An artistic and educational project

After the immense success won by “It gets me drunk! “On the theme of alcohol and the young, Théâtrochamp takes up a new challenge by proposing a creation concerning violence and cyber-harassment or” bullying “among young people, which can generate disturbing proportions for young people. This violence takes the form of beatings, serious insults, hazing, humiliations, depredations … and can lead to suicide.

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Aware of the extent of this phenomenon in the school environment, Théâtrochamp has centered since September 2013 the subject of his writing workshop on this theme.

The reports of violence are ambiguous. According to the DIP study published in 2013, there is no difference in intensity regarding the suffering felt by the victims according to the type of harassment (physical, psychological, cyber-harassment) Often the victim does not know why Is the object of this determination. As subjects of violence sometimes daily and without knowing where to turn to be reassured, these young people can arrive at dramatic ends.

Faced with the lack of accompaniment proven, Théâtrochamp wishes to make its contribution to denounce the aggressions that undergo some young people.

13 “co-authors between 13 and 22 years of age under the supervision of Messrs. Nabil Louaar, Samuel Regamey, in collaboration with Mrs. Michèle Pesson, worked on the subject.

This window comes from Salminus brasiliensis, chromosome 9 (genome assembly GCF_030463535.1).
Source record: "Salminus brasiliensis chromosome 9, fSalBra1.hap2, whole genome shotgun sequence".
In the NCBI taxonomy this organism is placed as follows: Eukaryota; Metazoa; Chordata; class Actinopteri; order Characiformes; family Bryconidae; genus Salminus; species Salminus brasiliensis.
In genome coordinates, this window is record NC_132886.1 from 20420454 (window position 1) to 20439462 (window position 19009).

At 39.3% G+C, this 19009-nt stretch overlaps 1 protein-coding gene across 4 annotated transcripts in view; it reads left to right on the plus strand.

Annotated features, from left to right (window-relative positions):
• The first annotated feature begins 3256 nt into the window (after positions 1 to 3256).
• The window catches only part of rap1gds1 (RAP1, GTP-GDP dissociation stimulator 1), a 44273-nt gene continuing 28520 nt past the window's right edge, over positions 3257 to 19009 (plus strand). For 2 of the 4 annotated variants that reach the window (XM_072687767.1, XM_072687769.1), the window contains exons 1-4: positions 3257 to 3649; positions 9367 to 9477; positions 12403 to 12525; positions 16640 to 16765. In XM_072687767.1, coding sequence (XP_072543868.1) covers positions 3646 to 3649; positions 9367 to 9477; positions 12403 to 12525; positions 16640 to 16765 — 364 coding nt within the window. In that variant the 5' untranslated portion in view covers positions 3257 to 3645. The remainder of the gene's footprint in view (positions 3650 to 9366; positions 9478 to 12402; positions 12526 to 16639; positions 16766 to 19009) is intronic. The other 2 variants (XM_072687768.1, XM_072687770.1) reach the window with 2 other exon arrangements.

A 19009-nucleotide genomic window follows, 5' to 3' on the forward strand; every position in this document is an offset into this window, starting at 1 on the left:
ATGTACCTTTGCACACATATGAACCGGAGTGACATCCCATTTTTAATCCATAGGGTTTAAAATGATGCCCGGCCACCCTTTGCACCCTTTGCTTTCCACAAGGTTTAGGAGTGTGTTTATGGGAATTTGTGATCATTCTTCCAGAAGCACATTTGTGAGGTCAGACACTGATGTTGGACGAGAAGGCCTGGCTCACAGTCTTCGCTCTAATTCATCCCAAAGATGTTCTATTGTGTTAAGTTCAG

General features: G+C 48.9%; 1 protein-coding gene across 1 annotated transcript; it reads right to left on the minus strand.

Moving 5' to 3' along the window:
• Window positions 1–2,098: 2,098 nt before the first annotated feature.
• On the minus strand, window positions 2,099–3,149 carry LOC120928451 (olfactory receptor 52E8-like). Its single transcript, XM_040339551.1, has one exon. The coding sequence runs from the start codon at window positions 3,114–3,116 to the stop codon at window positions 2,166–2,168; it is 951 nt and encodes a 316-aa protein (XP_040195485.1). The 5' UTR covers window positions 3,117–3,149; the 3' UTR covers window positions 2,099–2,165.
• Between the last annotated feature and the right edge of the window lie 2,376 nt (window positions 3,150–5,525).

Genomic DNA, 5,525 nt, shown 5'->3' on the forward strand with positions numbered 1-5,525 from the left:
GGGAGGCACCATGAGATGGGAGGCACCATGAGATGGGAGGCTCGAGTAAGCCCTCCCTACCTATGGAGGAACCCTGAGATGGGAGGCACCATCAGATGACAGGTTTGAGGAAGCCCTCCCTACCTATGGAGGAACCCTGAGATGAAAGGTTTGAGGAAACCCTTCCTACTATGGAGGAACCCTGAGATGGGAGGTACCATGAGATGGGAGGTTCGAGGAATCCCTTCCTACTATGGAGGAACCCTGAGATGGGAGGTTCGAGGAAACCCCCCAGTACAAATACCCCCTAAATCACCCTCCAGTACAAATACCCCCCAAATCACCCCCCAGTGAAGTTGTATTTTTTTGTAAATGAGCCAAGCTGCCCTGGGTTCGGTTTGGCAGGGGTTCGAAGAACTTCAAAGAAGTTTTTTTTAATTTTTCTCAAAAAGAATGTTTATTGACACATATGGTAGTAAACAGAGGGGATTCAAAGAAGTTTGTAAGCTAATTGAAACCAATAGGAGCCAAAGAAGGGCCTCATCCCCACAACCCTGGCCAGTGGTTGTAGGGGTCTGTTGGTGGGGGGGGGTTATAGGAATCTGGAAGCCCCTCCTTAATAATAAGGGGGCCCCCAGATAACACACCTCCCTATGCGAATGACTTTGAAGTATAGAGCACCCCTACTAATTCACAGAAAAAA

Together let’s reduce violence in all its forms and restore hope to those who suffer in silence …

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A few words about the story

Simon discovers his new college, his new class and … a new girlfriend. Then there are other encounters, such as in the playground, the first moments of school integration which will determine the quality of relationships with others.

Little jokes from some, great challenges from others, that Simon endures with the same goal: to be accepted. But how far should one go, precisely, to be accepted by others?

What is the limit between “integration effort” and “price-to-pay-for-one’s-integration”?

Distribution

Text
écwritten byrit l’atelier des «adodultes » of Théâtrochamp

Workshop
animated par Nabil Louaar, Samuel Regamey avec la collaboration de Michèle Pesson

Co-authors
Nicolas Borgnana, Aurélia Larsen, Aurélia Loriol, Clotilde Loup, Jérémie Pochon, Téo Bosson, Romain Chatton, Daniel Albrecht, Juliane Tendon, Laura Dubuis, Nicolas Lopez-Alegria, Marlène de Sepibus, Mila Taylor.

Directed by
De Anouchka Chenevard Sommaruga
Assistante: Fanny Cochard

The girls:
Aurélia Loriol, Clotilde Loup, Lina Francis, Agathe Binder, Lisa Landwehr, Naara Appel

The boys:
Nicolas Borgana, Antoine Pesson, Daniel Albrecht, Téo Bosson, Grégoire Manghi, Alexis Bachmann, Antoine-Emmanuel Bachmann

Scenery
Colette Grobety Muller

Costumes
Michèle Pesson

Lighting
Danielle Milovic

Sound
Jean Christophe Cerutti

Scene management
Resp
. Sibylle Pochon
avec Véronique de Sepibus, Michèle Loup, Nathalie Borgnana

Photos
Jean-Paul Levet

Graphism
L. Miéville – oeilpouroeil.ch

Production
Achka

Pedagogical approach